The Executive Women’s Leadership programme was totally different from what I’d experienced before or expected.
It took place on a farm. We were totally isolated from the outside world. For me this was amazing because I am an agronomist. I was in my comfort zone. The setting allowed the space and time to be really present.
I got the chance to be together with senior female leaders in the company. It was an invitation to develop myself, learn about Eunice and her methodology and the wisdom of the body.
The thing that was the most important to me, that created this long-lasting experience was when Eunice asked ‘What is it that is really important to you? What really matters to you?’ These questions pointed us towards our purpose, but not just as an interesting idea but rather something that emerges from within, from our deeper selves. It becomes our commitment to who we are becoming as leaders
I remember thinking that of course I need to take care of my career, but the challenge was in the why. Why is this important to me? What was meaningful for me? I remember the commitment I made – I am a commitment to the best person I can be’ – and I find myself repeating it from time to time.
I took what I’d learned back into a programme in my organisation. My commitment stayed with me and it continues to guide my actions and interactions.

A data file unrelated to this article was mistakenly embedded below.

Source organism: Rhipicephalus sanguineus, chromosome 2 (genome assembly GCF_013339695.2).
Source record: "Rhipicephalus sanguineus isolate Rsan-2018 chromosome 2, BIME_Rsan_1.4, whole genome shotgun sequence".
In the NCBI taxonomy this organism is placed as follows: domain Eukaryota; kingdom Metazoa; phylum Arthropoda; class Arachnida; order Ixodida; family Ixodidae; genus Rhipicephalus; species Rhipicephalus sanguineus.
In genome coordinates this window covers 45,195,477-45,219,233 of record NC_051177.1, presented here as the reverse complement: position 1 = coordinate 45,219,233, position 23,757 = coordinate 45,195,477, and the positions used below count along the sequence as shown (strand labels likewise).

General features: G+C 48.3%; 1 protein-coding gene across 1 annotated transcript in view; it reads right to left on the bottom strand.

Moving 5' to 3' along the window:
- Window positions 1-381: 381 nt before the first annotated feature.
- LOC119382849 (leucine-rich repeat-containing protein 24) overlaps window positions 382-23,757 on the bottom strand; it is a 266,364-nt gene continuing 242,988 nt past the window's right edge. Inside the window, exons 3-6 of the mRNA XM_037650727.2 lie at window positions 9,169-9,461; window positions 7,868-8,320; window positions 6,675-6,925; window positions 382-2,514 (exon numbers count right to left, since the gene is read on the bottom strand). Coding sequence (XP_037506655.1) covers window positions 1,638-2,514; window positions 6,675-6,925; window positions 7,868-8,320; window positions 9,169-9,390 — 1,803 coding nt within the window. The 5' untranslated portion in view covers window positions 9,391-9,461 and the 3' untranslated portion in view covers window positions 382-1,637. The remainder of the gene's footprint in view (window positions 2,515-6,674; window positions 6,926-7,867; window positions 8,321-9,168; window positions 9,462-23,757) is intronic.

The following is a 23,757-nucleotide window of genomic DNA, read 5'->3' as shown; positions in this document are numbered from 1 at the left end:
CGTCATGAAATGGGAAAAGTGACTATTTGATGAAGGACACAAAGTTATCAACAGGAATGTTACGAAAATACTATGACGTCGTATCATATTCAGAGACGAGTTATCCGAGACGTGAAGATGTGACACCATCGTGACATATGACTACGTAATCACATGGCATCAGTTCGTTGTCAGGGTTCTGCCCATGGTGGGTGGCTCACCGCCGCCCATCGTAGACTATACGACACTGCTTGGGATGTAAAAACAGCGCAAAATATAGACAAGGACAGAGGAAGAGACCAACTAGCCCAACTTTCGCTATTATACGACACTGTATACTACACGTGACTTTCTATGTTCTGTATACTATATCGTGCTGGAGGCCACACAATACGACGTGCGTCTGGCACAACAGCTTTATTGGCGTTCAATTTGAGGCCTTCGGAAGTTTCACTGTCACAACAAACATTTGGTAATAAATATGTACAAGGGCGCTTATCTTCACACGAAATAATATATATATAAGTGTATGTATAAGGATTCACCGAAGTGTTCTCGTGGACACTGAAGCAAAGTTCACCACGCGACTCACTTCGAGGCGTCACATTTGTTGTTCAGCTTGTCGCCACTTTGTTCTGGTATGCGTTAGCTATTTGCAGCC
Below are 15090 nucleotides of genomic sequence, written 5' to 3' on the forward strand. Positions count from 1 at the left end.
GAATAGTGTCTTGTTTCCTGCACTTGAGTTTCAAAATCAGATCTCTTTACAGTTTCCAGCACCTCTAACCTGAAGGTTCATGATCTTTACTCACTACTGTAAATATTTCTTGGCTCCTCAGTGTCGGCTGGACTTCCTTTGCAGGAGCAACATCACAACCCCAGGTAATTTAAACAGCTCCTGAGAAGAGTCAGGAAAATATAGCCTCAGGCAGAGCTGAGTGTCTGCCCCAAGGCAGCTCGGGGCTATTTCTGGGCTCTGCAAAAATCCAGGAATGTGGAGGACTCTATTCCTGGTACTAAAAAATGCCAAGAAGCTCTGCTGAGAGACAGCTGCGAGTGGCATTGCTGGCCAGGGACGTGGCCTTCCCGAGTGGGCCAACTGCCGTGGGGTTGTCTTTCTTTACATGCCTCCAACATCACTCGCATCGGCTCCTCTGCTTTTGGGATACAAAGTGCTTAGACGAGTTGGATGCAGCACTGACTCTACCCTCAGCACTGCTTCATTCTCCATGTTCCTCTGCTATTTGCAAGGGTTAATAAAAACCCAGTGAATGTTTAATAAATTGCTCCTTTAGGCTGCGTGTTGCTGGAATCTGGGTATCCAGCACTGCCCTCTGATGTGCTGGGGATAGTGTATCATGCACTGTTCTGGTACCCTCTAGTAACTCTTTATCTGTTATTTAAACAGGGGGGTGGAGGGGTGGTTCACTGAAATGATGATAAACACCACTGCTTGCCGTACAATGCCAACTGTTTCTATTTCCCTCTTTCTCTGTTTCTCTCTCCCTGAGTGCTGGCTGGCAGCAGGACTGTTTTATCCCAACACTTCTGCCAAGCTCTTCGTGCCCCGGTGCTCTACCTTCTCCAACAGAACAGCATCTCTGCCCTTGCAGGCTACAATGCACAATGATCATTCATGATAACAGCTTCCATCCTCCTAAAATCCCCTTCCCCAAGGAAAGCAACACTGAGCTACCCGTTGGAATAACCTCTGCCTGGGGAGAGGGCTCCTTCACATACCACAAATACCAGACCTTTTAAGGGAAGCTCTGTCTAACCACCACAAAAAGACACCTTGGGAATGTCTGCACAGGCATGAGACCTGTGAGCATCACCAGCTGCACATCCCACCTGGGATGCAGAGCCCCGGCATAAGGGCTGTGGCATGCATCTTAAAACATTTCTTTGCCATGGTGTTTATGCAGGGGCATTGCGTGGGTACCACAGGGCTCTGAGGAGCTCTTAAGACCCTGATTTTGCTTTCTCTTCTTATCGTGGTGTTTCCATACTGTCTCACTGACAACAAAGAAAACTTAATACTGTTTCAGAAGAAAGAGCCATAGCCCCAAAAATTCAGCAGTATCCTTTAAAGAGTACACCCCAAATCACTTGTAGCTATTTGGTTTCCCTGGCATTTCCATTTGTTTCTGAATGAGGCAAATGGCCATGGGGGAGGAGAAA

I ran a survey with 800 colleagues. Only 14% were women. I wondered what were the challenges that we have today that we are not able to attract women to work with us and if they were joining, why they weren’t staying.
As a result of my own learning, I developed a programme, Women in Agronomy as part of my organisation’s Diversity and Inclusion agenda. The program connects emerging female talents with more experienced female colleagues, with the goal of attracting, developing and retaining more women in agronomy.
It was an affinity group, a safe space which enabled us to all consider a way forward.
This linked back to the commitment I made because I would like to be the best version of myself. I was also very conscious that I was used to being the only woman in the room. I didn’t want this to be the reality in the future. I want this to change, I was in the position to influence and so I had to act.
My partnership with Eunice continued. On International Women’s Day, Eunice joined me and more than 40 colleagues across the world. Eunice guided us through the importance of centring, finding your ground on focusing on who you want to be and what is important to you. It’s not about pretending to be a man or another. It’s about being fully you.
Rejane Souza – VP Crop and Agronomy
VP Crop and Agronomy